The Kivalliq-Manitoba hydro-fibre link received a boost when a memorandum of understanding project was signed by the Canada Infrastructure Bank (CIB) on Feb. 5.
The memorandum confirms the CIB will work in an advisory role with the Kivalliq Inuit Association (KIA), Sakku Investments Corp., Anbaric Development Partners and the Ontario Teacher’s Plan on planning and development of the proposed project.
KIA president Kono Tattuinee said the memorandum is a significant step in advancing the project.
“We’ve been working with the federal government for a number of years now on this project and the CIB has a mandate to support green infrastructure projects,” said Tattuinee.
“This is the first project in Nunavut that the CIB is supporting, so we are very pleased. This is a nation-building project.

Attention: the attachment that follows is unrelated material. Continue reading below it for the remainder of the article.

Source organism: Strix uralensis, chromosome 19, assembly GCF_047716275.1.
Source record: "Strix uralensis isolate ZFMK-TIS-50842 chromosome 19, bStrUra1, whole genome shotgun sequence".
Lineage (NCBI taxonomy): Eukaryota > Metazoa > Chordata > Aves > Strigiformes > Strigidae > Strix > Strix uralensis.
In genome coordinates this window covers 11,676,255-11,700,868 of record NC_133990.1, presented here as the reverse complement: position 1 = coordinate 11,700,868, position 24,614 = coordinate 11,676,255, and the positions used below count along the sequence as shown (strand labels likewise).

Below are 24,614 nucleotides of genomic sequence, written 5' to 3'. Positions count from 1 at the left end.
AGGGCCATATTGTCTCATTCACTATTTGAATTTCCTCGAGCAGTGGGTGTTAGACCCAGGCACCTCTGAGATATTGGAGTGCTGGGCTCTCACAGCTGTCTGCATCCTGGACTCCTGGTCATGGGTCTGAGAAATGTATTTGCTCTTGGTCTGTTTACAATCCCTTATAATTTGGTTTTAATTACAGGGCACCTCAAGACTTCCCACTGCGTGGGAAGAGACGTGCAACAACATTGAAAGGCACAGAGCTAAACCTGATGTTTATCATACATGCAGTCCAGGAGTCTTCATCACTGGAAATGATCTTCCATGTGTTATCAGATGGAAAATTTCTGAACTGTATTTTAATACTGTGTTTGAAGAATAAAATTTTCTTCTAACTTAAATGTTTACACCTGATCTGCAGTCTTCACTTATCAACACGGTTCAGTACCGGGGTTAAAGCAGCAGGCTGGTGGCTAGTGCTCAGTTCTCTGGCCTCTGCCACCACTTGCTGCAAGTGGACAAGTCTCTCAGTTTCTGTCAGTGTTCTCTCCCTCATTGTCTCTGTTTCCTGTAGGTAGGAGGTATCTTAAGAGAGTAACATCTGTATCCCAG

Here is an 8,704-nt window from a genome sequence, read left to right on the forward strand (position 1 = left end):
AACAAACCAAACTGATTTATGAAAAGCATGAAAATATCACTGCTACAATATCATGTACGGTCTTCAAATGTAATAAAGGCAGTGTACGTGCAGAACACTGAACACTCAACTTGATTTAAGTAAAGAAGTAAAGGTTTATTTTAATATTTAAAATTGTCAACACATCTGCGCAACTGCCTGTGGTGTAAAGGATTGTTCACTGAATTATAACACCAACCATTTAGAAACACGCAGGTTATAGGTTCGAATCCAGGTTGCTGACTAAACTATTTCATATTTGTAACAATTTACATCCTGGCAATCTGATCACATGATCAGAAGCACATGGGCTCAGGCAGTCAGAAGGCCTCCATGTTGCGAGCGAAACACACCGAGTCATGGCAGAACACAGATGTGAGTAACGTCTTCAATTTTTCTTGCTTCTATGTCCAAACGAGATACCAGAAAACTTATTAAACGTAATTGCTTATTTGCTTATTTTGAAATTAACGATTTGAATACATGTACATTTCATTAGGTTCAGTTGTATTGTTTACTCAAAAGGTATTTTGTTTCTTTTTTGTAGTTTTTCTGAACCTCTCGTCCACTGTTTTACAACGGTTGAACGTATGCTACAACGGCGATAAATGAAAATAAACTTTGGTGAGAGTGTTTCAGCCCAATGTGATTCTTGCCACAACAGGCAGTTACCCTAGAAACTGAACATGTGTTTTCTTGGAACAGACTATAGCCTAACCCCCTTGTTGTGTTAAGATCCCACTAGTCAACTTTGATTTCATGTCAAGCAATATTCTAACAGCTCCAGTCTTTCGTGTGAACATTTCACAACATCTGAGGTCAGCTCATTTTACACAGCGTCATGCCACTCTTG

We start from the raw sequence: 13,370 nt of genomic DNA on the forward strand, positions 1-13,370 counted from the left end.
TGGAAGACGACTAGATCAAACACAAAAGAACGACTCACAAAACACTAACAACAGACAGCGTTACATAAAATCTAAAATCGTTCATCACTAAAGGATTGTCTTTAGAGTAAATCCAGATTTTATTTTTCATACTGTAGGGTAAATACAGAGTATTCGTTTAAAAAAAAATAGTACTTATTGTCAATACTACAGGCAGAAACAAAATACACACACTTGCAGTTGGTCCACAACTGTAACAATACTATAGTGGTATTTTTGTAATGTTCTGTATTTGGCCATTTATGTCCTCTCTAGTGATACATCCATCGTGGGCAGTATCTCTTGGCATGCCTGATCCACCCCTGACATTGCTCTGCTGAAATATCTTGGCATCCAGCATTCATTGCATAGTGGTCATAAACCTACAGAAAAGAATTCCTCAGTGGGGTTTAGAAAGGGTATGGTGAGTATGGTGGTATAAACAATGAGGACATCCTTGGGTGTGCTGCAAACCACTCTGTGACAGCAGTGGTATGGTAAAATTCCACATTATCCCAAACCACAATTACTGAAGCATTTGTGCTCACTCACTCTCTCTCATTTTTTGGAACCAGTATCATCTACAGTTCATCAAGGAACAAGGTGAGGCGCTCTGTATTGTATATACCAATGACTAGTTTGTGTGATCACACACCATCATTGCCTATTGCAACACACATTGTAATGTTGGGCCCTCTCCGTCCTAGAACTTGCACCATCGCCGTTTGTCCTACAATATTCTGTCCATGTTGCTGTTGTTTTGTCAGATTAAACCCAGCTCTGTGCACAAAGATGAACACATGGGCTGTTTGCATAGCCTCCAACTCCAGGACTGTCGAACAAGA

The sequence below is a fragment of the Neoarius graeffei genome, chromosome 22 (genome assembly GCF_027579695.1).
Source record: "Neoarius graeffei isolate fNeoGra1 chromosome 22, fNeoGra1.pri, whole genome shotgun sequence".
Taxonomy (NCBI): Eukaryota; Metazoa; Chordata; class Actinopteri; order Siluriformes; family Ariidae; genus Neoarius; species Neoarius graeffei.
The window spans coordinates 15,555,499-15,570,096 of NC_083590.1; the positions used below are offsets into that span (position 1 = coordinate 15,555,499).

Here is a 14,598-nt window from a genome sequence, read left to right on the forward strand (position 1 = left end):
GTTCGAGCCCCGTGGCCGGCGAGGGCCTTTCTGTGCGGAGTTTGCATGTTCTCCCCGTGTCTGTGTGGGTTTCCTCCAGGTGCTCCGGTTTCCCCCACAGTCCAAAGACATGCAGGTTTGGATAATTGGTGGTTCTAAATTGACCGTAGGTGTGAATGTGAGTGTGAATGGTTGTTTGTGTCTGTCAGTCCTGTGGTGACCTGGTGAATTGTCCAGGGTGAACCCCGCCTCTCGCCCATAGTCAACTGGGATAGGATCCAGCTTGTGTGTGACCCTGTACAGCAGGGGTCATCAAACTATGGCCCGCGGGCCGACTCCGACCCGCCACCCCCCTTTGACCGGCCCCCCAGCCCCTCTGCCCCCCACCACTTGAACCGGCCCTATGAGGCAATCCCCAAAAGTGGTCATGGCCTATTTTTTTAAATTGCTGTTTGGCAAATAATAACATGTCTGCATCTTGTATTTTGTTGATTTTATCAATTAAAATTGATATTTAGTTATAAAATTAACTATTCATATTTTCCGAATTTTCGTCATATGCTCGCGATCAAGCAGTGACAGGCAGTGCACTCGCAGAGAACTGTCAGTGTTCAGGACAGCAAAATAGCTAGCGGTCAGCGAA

“We can’t emphasize enough how important this project is to our region.
“We’re still early in the feasibility stage, conducting the necessary studies to advance this project.”
The CIB is a Crown corporation mandated to invest $35 billion in federal funding and attract private sector investment into new revenue-generating infrastructure projects.
The hydro-fibre link would see the construction of a 1,200-kilometre, 150-megawatt transmission line between Nunavut and Manitoba to deliver renewable, sustainable and reliable hydroelectricity energy to the region.
It may also reduce the area’s dependence on diesel power generation using shipped-in fuel.
The hydroelectric transmission line would provide five Kivalliq communities and several mine sites with environmentally sustainable energy and has the potential to create economic benefits for Nunavut.
And, fibre-optic cabling included in the project would bring broadband connectivity to the region for the first time, enhancing telecommunications services for residents, businesses and public services.
Kivalliq Inuit hold a 51 per cent share in the project through the KIA, which would eventually become 100 per cent when the Ontario Teacher’s Plan is paid out for its investment.